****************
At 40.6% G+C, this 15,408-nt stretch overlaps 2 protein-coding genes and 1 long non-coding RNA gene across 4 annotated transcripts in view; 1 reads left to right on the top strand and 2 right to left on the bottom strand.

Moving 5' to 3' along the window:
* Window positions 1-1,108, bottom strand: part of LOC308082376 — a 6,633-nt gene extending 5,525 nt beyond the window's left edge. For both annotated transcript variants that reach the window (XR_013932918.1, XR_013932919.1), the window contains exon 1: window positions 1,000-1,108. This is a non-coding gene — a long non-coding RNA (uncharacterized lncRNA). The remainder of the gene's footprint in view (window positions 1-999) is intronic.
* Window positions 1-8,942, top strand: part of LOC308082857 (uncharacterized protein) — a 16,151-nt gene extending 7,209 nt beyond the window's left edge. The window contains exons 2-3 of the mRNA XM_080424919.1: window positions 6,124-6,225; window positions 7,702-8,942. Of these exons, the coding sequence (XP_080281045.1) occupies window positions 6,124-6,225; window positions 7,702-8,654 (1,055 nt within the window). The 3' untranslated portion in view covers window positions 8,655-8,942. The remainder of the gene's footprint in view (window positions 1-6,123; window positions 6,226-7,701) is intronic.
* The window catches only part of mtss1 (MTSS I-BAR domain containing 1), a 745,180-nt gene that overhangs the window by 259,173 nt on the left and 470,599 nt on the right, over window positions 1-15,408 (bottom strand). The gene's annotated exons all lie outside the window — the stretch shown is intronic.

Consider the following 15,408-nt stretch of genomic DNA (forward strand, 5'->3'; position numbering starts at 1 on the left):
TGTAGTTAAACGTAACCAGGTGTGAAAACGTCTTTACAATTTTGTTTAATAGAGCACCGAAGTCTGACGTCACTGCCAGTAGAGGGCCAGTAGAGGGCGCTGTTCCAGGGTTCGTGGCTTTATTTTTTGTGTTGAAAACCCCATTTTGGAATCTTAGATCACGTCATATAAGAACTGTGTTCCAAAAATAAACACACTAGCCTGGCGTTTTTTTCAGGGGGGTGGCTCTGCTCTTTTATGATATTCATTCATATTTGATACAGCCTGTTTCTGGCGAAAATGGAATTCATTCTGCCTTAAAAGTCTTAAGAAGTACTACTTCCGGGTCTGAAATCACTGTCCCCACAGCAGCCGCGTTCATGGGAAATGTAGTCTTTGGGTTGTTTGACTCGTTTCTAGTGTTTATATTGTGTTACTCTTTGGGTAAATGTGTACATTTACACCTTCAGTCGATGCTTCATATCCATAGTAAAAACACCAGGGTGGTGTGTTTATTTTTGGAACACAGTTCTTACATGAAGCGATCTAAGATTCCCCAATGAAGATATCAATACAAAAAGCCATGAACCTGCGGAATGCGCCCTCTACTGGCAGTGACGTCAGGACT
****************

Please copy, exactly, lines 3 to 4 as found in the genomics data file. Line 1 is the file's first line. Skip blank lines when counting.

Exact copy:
* Window positions 1-1,108, bottom strand: part of LOC308082376 — a 6,633-nt gene extending 5,525 nt beyond the window's left edge. For both annotated transcript variants that reach the window (XR_013932918.1, XR_013932919.1), the window contains exon 1: window positions 1,000-1,108. This is a non-coding gene — a long non-coding RNA (uncharacterized lncRNA). The remainder of the gene's footprint in view (window positions 1-999) is intronic.
* Window positions 1-8,942, top strand: part of LOC308082857 (uncharacterized protein) — a 16,151-nt gene extending 7,209 nt beyond the window's left edge. The window contains exons 2-3 of the mRNA XM_080424919.1: window positions 6,124-6,225; window positions 7,702-8,942. Of these exons, the coding sequence (XP_080281045.1) occupies window positions 6,124-6,225; window positions 7,702-8,654 (1,055 nt within the window). The 3' untranslated portion in view covers window positions 8,655-8,942. The remainder of the gene's footprint in view (window positions 1-6,123; window positions 6,226-7,701) is intronic.